ASK AMY: Helpful grandma doesn’t want to compete for attention


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Dear Amy: My daughter and son-in-law recently welcomed our first grandchild. The other grandmother and I shared part-time child care to help the parents with their work schedules.

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We also helped on weekends when they have social obligations etc.

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Lately we feel like we’re being pitted against other grandparents about everything we do for them and vice versa.

It makes me feel uncomfortable – like I’m being pushed into a corner.

I raised my children with very little help as we moved frequently for my husband’s work. The in-laws have roots in the area and many extended family members.

It suddenly feels like we « don’t like them » as much as the other side of the family.

My husband is still working and I am caring for an adult child with special needs. We are not getting any younger and I do not want to participate in this kind of dynamic.

What else can I say and do to assert myself with kindness?

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I would do anything for my grandson and think we are extremely generous with our time and gifts.

We are definitely the second choice when it comes to holidays, birthdays and special occasions. It feels like a no-win, and the resentment only grows.

– Already tired

Dear Tired: To clarify – you’re not asking to do less – or more – in terms of child care. You would like to be treated differently by adults.

I suggest you strike up a calm, open conversation with your daughter, telling her that you adore your granddaughter, but you sense a sense of dissatisfaction in her. Ask her where that’s coming from and tell her how that dynamic — and how it frames things — makes you feel.

From the way you describe your experience, your daughter seems somewhat empowered (and lucky to have so much help). But while you may have been a hardworking stay-at-home mom with very little help raising her children, she seems to have a job outside the home.

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Even though most parenting experiences are actually universal, she won’t see your situations as analogous. New parents never do.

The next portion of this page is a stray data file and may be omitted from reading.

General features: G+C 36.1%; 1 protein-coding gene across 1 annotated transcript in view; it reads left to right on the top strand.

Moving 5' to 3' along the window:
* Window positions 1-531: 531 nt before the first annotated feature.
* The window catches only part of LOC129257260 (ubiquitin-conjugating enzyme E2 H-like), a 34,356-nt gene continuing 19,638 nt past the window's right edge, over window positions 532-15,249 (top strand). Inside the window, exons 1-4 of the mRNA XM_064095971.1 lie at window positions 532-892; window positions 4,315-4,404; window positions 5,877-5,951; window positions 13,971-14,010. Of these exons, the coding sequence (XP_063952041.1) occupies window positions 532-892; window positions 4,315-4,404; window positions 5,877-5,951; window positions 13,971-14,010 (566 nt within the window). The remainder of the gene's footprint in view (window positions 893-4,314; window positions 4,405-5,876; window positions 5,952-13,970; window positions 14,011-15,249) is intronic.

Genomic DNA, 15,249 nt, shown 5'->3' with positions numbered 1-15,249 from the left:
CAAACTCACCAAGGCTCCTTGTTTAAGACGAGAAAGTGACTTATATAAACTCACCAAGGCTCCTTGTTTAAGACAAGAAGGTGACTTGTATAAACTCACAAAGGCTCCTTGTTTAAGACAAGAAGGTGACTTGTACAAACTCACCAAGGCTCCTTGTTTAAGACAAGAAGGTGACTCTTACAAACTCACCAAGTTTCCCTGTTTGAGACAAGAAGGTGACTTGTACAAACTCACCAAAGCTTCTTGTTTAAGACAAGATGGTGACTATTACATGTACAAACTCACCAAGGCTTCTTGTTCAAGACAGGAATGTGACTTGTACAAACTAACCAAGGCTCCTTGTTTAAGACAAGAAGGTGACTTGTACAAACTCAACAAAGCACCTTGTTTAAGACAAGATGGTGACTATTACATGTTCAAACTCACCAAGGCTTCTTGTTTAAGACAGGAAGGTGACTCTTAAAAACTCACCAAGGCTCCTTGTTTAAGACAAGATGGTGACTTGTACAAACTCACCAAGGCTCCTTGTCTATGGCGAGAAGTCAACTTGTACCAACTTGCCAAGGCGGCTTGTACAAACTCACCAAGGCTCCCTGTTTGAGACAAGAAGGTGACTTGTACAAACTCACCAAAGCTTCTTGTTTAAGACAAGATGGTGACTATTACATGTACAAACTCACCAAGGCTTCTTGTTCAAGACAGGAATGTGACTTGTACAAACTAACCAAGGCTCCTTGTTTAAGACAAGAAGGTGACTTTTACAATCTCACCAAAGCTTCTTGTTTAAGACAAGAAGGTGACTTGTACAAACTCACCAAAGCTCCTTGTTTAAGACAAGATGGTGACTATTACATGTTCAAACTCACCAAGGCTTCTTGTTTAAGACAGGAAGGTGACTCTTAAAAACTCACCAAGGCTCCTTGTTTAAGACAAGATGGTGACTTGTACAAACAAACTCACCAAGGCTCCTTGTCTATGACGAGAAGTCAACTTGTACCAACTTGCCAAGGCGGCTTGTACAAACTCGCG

You say very wisely that you don’t want to participate in a competitive dynamic with the other group of grandparents.

Don’t ask for « equal time » or even equal attention with other grandparents and rooted extended family who all live nearby. Don’t let your daughter manipulate you (it’s not good for either of you).

Ask your daughter to be aware of her tone and your feelings.

Dear Amy: My family just received another thank you « form » from a newly married couple whose wedding we attended.

We gave a very generous gift of several hundred dollars and enjoyed celebrating with them.

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However, the envelope was marked for my husband only and not even with the effort of an « M. » – just his name.

Another bride-to-be also thanked me for a shower gift in a group Instagram post.

Amy, what’s up? I understand that things are different for this new generation, but is a personalized thank you too much to ask?

– Exasperated Gift Giver

Dear exasperated: These “forms” thank you notes provide printed language and leave blanks for the grateful sender to fill in the details: “Dear _______, Thank you so much for the ________. We ____ you so much. Sincerely/Love _____”

Or – there are no blanks to fill in at all – just loosely worded scraps of greeting cards, using fancy typefaces to fill in the space where real gratitude should reside.

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Some of these forms have the personality of a utility bill; receiving them can feel like a soft, whimsical diss.

(I would rather be tagged in a group Instagram thank you post than receive one.)

That said, you can’t criticize someone for leaving « M. » your husband’s name (and yes, your name should have been included).

Is it better to be thanked this way, than not to be thanked at all?


Dear Amy: « Woman on the Fence » was matched online with a guy she had met in person before. Your suggestion was cute, but why not just tell her to go ahead and tell the guy she’s interested in seeing him?

– Disappointed

Dear disappointed: I understand your point of view, but the two had met in a professional capacity; my idea of ​​reaching out warmly was to open the door – and give her the chance to walk through it.

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